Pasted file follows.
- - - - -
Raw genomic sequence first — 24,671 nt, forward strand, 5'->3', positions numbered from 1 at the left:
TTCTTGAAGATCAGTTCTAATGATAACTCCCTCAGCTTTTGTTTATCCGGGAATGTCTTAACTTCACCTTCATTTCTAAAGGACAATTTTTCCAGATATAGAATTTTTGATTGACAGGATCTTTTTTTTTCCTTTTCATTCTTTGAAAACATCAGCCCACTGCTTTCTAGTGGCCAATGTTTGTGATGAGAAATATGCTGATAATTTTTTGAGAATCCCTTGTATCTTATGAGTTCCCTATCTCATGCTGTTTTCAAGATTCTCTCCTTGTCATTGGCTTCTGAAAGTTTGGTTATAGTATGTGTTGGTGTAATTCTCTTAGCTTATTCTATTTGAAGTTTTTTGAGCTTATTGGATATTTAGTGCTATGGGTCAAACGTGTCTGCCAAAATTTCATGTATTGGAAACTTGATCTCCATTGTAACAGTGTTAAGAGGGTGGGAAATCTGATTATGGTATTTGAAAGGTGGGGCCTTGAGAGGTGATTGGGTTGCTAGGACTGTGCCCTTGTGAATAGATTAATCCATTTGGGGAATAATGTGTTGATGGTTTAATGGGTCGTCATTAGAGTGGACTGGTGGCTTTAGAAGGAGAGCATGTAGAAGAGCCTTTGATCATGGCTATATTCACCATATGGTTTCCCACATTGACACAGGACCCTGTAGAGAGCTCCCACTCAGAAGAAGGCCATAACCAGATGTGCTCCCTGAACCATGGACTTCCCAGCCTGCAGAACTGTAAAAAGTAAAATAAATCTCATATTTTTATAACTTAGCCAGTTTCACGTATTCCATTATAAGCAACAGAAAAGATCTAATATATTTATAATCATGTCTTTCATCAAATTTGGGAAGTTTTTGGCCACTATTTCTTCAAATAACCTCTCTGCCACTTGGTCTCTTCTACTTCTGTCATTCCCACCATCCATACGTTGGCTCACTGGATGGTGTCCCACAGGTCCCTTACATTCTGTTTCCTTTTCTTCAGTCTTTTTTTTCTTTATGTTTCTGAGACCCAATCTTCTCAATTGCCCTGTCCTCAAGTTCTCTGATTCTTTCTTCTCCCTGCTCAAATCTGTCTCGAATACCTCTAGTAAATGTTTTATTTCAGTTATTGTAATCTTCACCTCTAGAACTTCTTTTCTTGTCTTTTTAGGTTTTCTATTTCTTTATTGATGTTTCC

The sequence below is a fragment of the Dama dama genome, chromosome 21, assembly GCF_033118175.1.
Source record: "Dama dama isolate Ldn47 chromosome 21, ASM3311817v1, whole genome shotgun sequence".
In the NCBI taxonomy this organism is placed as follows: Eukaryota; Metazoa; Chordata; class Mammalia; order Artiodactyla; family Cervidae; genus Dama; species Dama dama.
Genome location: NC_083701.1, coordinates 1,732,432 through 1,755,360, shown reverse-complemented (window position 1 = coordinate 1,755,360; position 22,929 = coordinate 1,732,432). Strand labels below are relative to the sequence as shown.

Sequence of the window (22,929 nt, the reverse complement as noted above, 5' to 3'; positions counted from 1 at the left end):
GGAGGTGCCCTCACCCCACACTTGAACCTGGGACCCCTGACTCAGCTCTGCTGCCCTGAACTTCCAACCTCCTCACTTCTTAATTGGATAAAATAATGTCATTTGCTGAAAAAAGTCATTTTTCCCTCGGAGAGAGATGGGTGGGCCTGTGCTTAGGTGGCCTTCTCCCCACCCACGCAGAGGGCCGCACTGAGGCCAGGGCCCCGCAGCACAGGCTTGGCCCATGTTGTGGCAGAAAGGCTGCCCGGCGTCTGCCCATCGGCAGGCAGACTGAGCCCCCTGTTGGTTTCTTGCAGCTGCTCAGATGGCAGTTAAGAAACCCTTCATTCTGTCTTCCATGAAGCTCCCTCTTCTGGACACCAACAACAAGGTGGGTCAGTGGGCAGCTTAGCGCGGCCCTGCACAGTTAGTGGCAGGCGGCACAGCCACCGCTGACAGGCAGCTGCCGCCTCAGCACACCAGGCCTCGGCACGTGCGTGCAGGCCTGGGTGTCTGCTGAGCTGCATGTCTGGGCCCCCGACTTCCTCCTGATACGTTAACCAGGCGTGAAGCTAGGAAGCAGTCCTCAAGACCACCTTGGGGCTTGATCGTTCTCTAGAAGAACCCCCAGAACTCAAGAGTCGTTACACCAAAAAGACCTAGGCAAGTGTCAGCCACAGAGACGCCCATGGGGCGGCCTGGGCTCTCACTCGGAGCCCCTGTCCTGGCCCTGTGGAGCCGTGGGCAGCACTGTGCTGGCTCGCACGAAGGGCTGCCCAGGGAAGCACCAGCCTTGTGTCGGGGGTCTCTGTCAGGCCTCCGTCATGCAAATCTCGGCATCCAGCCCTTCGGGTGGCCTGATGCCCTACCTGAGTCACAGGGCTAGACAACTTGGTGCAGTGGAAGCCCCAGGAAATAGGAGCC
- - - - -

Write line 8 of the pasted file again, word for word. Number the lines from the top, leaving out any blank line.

GGAGGTGCCCTCACCCCACACTTGAACCTGGGACCCCTGACTCAGCTCTGCTGCCCTGAACTTCCAACCTCCTCACTTCTTAATTGGATAAAATAATGTCATTTGCTGAAAAAAGTCATTTTTCCCTCGGAGAGAGATGGGTGGGCCTGTGCTTAGGTGGCCTTCTCCCCACCCACGCAGAGGGCCGCACTGAGGCCAGGGCCCCGCAGCACAGGCTTGGCCCATGTTGTGGCAGAAAGGCTGCCCGGCGTCTGCCCATCGGCAGGCAGACTGAGCCCCCTGTTGGTTTCTTGCAGCTGCTCAGATGGCAGTTAAGAAACCCTTCATTCTGTCTTCCATGAAGCTCCCTCTTCTGGACACCAACAACAAGGTGGGTCAGTGGGCAGCTTAGCGCGGCCCTGCACAGTTAGTGGCAGGCGGCACAGCCACCGCTGACAGGCAGCTGCCGCCTCAGCACACCAGGCCTCGGCACGTGCGTGCAGGCCTGGGTGTCTGCTGAGCTGCATGTCTGGGCCCCCGACTTCCTCCTGATACGTTAACCAGGCGTGAAGCTAGGAAGCAGTCCTCAAGACCACCTTGGGGCTTGATCGTTCTCTAGAAGAACCCCCAGAACTCAAGAGTCGTTACACCAAAAAGACCTAGGCAAGTGTCAGCCACAGAGACGCCCATGGGGCGGCCTGGGCTCTCACTCGGAGCCCCTGTCCTGGCCCTGTGGAGCCGTGGGCAGCACTGTGCTGGCTCGCACGAAGGGCTGCCCAGGGAAGCACCAGCCTTGTGTCGGGGGTCTCTGTCAGGCCTCCGTCATGCAAATCTCGGCATCCAGCCCTTCGGGTGGCCTGATGCCCTACCTGAGTCACAGGGCTAGACAACTTGGTGCAGTGGAAGCCCCAGGAAATAGGAGCC